Nurses could find their ability to unionize and engage in collective bargaining restricted, pending a decision from the National Labor Relations Board this year.
Former NLRB General Counsel Fred Feinstein told attendees at a recent healthcare conference he expects the NLRB to determine soon criteria for which employees can be considered supervisors not covered by the National Labor Relations Act.
The outcome may not please labor leaders, said Feinstein, now a visiting professor in the School of Public Policy at the University of Maryland.
The last time the U.S. Supreme Court addressed the issue directly was five years ago. On that occasion, it rejected the NLRB’s previous standard for determining supervisory status in NLRB v. Kentucky River Community Care.
Since then, the labor board has pulled back NLRA coverage for key groups, and “that doesn’t bode well on how the nurses’ case will be decided,” Feinstein told union advocates at a recent AFT Healthcare conference.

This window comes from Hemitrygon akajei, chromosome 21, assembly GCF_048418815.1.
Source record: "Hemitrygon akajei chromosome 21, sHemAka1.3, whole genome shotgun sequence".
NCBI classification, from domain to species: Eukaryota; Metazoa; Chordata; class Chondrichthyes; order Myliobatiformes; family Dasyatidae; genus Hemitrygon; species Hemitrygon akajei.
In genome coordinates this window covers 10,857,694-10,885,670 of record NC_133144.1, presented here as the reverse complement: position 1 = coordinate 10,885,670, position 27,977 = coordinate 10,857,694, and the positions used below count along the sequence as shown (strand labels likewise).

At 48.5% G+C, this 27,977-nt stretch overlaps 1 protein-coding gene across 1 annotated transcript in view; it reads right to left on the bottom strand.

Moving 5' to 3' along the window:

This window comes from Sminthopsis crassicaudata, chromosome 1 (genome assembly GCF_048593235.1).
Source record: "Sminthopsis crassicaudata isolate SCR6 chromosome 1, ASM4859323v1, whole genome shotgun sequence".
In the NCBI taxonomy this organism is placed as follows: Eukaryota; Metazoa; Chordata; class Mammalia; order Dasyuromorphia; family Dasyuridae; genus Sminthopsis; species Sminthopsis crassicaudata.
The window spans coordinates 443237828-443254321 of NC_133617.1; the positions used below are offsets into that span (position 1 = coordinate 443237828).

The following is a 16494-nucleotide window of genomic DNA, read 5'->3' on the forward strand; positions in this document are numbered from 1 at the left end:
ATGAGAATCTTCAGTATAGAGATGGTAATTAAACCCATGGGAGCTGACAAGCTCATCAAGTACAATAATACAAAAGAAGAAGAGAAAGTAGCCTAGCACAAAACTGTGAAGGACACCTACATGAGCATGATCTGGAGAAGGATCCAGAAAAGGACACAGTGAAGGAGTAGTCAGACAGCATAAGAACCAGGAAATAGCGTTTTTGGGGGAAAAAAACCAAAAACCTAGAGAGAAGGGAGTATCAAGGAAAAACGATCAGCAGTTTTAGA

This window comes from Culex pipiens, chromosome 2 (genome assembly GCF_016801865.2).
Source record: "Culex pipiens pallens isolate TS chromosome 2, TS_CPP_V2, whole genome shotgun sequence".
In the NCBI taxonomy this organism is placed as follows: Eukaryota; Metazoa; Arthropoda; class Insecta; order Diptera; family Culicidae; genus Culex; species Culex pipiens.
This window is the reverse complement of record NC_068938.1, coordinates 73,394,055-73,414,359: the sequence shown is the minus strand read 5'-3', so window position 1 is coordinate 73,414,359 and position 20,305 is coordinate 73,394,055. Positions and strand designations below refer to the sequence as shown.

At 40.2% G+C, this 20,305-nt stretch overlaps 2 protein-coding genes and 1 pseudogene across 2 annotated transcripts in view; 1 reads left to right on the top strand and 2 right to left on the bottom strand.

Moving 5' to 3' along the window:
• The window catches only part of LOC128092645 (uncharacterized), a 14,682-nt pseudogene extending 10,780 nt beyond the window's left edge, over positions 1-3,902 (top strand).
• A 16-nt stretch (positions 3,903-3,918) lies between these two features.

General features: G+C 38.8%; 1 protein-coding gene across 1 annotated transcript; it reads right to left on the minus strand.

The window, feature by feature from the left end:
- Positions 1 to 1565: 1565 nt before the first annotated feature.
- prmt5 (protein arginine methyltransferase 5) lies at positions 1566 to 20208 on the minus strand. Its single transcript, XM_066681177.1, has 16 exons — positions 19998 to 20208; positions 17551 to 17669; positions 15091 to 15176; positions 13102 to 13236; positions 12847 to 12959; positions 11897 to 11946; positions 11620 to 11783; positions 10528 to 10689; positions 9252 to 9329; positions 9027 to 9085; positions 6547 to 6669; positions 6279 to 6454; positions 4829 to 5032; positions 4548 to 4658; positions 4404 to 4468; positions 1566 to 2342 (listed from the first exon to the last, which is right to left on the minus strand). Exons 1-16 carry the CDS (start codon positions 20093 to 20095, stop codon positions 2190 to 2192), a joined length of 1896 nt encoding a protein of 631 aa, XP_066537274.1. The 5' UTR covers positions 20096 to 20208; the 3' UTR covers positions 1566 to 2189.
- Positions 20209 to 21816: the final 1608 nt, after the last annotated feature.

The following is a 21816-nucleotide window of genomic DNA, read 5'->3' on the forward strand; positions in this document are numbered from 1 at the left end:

Twice, the U.S. Supreme Court has addressed the nursing supervisory issue, and both times it sent a case back to the NLRB to determine a suitable test for determining supervisory status. Since the Kentucky River case was remanded, a backlog of similar cases has grown, most of them having to do with nursing, Feinstein said.
The question of who is a healthcare supervisor has been debated for years. The “legal line began getting blurry” in the 1980s, Feinstein said, because nurses were being given so many additional duties.